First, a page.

It's been a strange ride, but this is turning out to be a normal, solid year for the stock market

Key Points
  • The market's 4 percent year-to-date gain with dividends makes for an annualized total return of between 9 and 10 percent, around the long-term average.
  • The history of years that managed even narrow gains by this date is pretty encouraging.
  • But just because the first half of the year is on pace for that “normal” annual return, it doesn’t indicate the coming months will play out in such a neat-and-tidy way.
Spencer Platt | Getty Images News | Getty Images

The stock market this year has taken an extraordinary route toward a pretty routine destination.

The first half of 2018 has gone from giddy to gut-churning to grinding. The first three weeks of January saw the best start to a year in 31 years, with the S&P 500 up more than 7 percent. The rally immediately gave way to the fastest 10 percent plunge from a record high in 90 years.

Since then, it’s been nearly five months of choppy, labored recovery, representing one of the longer periods of consolidation following a correction in recent years. The broad market has been stopped short of its March high, set on the initial rebound from the February drop, and the S&P remains some 4 percent below the January peak.

And yet the S&P is approaching the midpoint of 2018 with a 3 percent year-to-date gain, which dividends bump up toward 4 percent — making for an annualized total return of 9 to 10 percent. That’s just about the long-term annual average return for equities over the very long term.

The market is behaving in a fairly typical manner in other ways, too. Very strong corporate-earnings growth near 20 percent has not nearly been fully reflected in share prices, which of course means the market’s price-to-earnings ratio has dropped. This “valuation compression” tends to be the rule as the Federal Reserve is on a rate-raising campaign later as the economic cycle matures.

This chart from Goldman Sachs shows how the market P/E has been suppressed since January as monetary policy slowly tightens.

This push-pull among excellent corporate results, sturdy credit conditions and no signs of imminent recession on the positive side, plus high valuations, rising rates and percolating inflation on the negative side explain the restrained but still positive market performance to date.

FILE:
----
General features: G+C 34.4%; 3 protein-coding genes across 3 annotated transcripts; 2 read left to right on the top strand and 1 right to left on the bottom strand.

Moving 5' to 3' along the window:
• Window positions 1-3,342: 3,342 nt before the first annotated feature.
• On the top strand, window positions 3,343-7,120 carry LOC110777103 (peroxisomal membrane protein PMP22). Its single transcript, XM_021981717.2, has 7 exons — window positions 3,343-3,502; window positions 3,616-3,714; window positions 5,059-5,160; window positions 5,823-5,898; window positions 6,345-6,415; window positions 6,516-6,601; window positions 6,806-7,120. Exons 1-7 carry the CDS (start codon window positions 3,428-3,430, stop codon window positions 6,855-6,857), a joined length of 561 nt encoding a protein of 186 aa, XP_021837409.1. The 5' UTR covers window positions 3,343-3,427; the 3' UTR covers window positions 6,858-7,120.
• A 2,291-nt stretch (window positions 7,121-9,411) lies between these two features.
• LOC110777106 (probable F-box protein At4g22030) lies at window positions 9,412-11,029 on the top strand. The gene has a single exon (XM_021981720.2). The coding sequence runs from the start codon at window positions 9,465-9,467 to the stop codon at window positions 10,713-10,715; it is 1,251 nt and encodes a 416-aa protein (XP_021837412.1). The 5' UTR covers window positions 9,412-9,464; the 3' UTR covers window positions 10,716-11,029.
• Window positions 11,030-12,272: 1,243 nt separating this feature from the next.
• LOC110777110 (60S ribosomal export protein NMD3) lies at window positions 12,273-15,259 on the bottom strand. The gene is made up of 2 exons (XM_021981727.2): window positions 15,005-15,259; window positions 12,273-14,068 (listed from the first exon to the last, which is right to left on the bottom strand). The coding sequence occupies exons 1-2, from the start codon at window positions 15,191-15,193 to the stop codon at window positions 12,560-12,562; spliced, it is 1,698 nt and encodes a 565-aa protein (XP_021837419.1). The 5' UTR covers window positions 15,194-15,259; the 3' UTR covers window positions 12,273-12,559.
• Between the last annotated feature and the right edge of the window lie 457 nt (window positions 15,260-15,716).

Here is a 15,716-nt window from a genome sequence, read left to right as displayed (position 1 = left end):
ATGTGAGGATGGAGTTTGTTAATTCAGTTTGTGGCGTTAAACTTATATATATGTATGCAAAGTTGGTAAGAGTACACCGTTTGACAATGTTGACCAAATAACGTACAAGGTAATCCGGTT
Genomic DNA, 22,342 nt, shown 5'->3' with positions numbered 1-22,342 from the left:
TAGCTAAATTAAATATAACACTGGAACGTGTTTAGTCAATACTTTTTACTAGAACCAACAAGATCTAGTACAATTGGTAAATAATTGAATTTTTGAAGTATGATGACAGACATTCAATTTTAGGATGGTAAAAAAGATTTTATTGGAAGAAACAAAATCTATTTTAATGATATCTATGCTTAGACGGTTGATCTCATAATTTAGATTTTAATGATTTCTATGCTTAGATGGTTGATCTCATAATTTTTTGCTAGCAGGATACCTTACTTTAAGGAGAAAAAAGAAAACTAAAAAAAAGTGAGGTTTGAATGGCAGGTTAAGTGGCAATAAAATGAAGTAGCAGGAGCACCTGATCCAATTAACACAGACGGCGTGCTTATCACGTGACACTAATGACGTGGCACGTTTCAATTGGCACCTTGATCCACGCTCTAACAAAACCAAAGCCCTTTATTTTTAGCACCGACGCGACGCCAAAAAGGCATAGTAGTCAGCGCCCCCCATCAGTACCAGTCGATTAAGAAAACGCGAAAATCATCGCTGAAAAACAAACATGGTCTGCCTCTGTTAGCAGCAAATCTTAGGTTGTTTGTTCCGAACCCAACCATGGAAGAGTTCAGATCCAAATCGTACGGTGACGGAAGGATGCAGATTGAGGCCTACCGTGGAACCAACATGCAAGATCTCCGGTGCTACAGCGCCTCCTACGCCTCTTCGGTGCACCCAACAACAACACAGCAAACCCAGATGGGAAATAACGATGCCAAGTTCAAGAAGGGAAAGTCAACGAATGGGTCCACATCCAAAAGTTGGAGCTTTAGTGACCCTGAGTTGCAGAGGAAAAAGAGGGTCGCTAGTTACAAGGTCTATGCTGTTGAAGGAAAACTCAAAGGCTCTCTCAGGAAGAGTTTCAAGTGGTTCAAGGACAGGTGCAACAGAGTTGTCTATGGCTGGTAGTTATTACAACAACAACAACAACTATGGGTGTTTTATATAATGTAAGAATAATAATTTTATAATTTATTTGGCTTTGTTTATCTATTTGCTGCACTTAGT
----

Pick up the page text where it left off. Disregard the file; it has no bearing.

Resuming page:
The history of years that managed even narrow gains by this date is pretty encouraging, as it happens. LPL Financial points out that since 1950, there have been 35 years when the S&P 500 was up at least 3 percent as of the start of summer (June 21). The remainder of those 35 years saw further gains 30 times, and only in 1987 was the loss through December more than 3 percent.

The full history is here:

Source: LPL Financial

One quirk of market behavior is that an individual calendar year index return rarely falls within the range of the long-term average annualized return — say, 7 to 11 percent. In fact, only five years out of the last 90 have seen a January-to-December return in that 7 to 11 percent range — with gains of 20 percent-plus or outright declines far more common.

So just because the first half of the year is on pace for that “normal” annual return, it doesn’t indicate the coming months will play out in such a neat-and-tidy way.

At this point, the weight of the evidence still suggests further upside progress, based on the underlying trend and supportive corporate fundamentals. But it remains an uneven, selective market in several ways.

The dominance of growth stocks — mostly technology and the e-commerce giants in the consumer discretionary sector — has become quite pronounced.

Bespoke Investment Group points out that 15 S&P industry groups have outperformed the overall S&P 500 by at least 10 percentage points this year (mostly tech, retail and transportation), while 22 groups have lagged by at least that much (a mix of industrials, consumer staples, telecom and airlines)

The outperformance of the U.S. indexes versus the rest of the world has also grown stark, as the Fed’s tightening, the dollar’s rise and trade confrontations take their toll on foreign markets.

Yet the advance this year has been broad enough to keep the running daily tally of rising-minus-declining stocks near a record high. And the Dow is in its longest streak trading above its 200-day average (some 500 days) since 1987, meaning the long-term trend has stayed positive.

So the market is not fully “in gear,” and has stalled out more frequently in recent months, but it continues to move in the right direction — in a mostly “normal” way — for now.